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Learning how to code! Or at least trying to....

posted Apr 13, 2015, 2:59 PM by Rodrigo Alonso

This week I learned a lot about coding. Mostly about OOP since that's what the classes are about. I am really learning quite a lot of new stuff about this, but most importantly: that all the coding I've done is garbage. 


I say that because of all the concepts, best practices, suggestions and conventions that I've been learning this week, which I had no idea existed. But again, failure is knowledge, and I'm getting the hang of this. 


Speaking of failure, I had quite some issues installing a Java IDE to solve this weeks coding exercise: first off, I had no idea that jdk and jre were needed. After asking around and a little research I managed to make a project in Java. 


With the videos and readings I learned about a lot of useful tools to solve the big data code problem. I learned about map reduce, mahout library and unit testing. 

I spoke with my mentor about unit testing, and he explained how it works and why it's implemented.


With the videos I learned about machine learning, that it's not so complicated to implement as it seems. I had seen a series of videos from coursera about machine learning, and this video consolidated all the information that I had learned with that series. 


There was a video on Ipv6, where the history of the internet is explained, which I didn't know about. It explained the limits of Ipv4 and how it was saturated very quickly. We basically live on the internet now and it's full of devices connected. Personally I have a cellphone, two laptops, an xbox and a kindle connected to the internet… and that's just me. 


There were some very interesting videos on quantum physics, mechanics and computing, which is a subject that I've always found very interesting. I had no idea that Google and NASA were on a joint mission to build a functional quantum computer.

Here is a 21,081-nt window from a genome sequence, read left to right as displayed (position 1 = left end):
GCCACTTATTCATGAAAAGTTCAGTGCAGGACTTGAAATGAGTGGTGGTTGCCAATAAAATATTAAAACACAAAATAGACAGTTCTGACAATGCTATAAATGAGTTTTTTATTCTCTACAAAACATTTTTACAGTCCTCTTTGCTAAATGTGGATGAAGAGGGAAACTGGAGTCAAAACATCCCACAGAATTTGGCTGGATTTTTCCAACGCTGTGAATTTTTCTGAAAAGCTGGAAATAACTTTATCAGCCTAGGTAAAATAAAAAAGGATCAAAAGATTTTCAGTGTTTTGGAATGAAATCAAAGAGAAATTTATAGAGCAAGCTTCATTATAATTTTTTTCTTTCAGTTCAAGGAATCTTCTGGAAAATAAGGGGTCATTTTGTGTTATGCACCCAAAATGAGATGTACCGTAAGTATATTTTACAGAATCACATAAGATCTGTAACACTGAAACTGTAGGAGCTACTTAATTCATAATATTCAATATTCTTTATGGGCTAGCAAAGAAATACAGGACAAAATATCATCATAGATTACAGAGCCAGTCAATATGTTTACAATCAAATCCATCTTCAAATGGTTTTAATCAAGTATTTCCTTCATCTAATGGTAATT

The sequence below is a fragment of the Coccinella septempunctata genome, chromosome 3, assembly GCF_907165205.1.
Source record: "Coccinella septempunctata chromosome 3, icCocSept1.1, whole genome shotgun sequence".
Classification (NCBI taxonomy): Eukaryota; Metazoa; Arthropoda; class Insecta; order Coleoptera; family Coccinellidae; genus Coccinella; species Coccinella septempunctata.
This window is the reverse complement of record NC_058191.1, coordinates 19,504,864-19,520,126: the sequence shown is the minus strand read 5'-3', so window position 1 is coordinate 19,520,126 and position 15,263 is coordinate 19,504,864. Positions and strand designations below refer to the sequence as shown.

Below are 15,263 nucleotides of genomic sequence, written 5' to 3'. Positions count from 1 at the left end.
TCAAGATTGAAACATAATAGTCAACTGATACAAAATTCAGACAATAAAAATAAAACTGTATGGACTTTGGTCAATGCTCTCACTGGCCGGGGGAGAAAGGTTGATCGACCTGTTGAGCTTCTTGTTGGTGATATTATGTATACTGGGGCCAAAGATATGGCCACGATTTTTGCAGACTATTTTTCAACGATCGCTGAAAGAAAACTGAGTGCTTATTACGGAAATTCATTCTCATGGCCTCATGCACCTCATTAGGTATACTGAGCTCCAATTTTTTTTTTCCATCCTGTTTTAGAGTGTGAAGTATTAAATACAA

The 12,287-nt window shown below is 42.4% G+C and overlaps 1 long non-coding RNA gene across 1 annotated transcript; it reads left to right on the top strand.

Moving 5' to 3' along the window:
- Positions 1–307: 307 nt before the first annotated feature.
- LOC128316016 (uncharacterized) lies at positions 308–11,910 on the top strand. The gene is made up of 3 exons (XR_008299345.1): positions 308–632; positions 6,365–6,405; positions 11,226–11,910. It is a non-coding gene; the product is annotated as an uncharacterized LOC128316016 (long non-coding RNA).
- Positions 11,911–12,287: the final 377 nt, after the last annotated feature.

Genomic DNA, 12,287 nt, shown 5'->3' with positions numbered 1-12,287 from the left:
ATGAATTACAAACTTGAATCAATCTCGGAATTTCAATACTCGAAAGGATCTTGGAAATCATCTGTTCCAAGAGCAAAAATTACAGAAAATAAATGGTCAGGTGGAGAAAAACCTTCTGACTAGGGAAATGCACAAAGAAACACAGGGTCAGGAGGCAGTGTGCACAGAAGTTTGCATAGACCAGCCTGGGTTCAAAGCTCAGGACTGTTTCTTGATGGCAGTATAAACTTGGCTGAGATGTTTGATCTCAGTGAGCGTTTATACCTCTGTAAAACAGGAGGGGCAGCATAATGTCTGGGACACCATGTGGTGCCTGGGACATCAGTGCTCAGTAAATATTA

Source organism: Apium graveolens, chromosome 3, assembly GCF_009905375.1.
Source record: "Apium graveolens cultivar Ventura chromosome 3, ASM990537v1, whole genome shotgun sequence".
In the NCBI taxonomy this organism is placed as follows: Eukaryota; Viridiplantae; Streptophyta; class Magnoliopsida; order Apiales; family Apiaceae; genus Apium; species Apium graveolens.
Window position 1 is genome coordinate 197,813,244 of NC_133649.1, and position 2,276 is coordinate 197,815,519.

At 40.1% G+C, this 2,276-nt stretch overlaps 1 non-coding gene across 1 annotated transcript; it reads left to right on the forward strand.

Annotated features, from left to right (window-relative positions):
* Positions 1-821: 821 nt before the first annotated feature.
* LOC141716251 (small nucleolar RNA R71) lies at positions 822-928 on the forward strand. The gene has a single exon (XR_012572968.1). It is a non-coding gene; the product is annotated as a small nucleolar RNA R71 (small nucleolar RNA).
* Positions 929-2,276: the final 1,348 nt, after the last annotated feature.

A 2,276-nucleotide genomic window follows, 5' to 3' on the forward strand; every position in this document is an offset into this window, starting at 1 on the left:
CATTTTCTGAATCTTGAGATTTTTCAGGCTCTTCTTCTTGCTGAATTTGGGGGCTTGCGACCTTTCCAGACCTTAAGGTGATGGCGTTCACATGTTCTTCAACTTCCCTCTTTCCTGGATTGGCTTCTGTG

This week there were also some life lesson videos on leadership, how to give presentations, and a perspective change. This last one was called the pale blue dot, and showed an image of the “the pale blue dot”, which is earth taken from space, hardly visible. 


This small speck in the universe is the place we live in, with all the other human beings, and it's the only home we have and the only home we'll know, and therefore it is important that we take care of the planet and get along with everyone in it as best we can. 


This takes us to the leadership video. In this video it explains how to deal with people better. Most of the time, people want to always be right, to always have an opinion, and to always give advice. In the video there was an exercise where people would walk up to random strangers and say “I want to get better at X”, and they'd receive advice. The advice had to be written down, and thanked for, without replying anything.  


I think the main message of the whole talk was to be openminded enough to ask for advice, and when that advice is given, to just say thank you and write it down.  Not to reply. Also, I think that one key aspect of leadership in any kind of relationship is to forget the baggage. We can't fix the past, so just forget what's behind and move on. 


Another video was about how to conduct a presentation that is worthwhile for the audience, and how to achieve the goal of a presentation using basic tools, the most important ones being: Make them think, and make them feel.


Audience participation is important because it makes them feel important. A positive feeling is a good thing so they relate the presentation material to good feelings. When the audience participates there should be no wrong answer. Always ask questions that are about opinions. When given opinions never reply with “yes… but”, instead reply with “yes… and”. That way you make sure the participants point of view is of equal value as yours, and there is no interest conflict or competition to be right. 


The best way to be able to evoke emotion into the audience is by living said emotion in front of them. If you want to evoke happiness, be happy while you speak. 


The most important lesson for me this week was that failure is the best way to gain knowledge. I learned a lot about how coding works and IDEs by not being able to write a “hello world” in java. 

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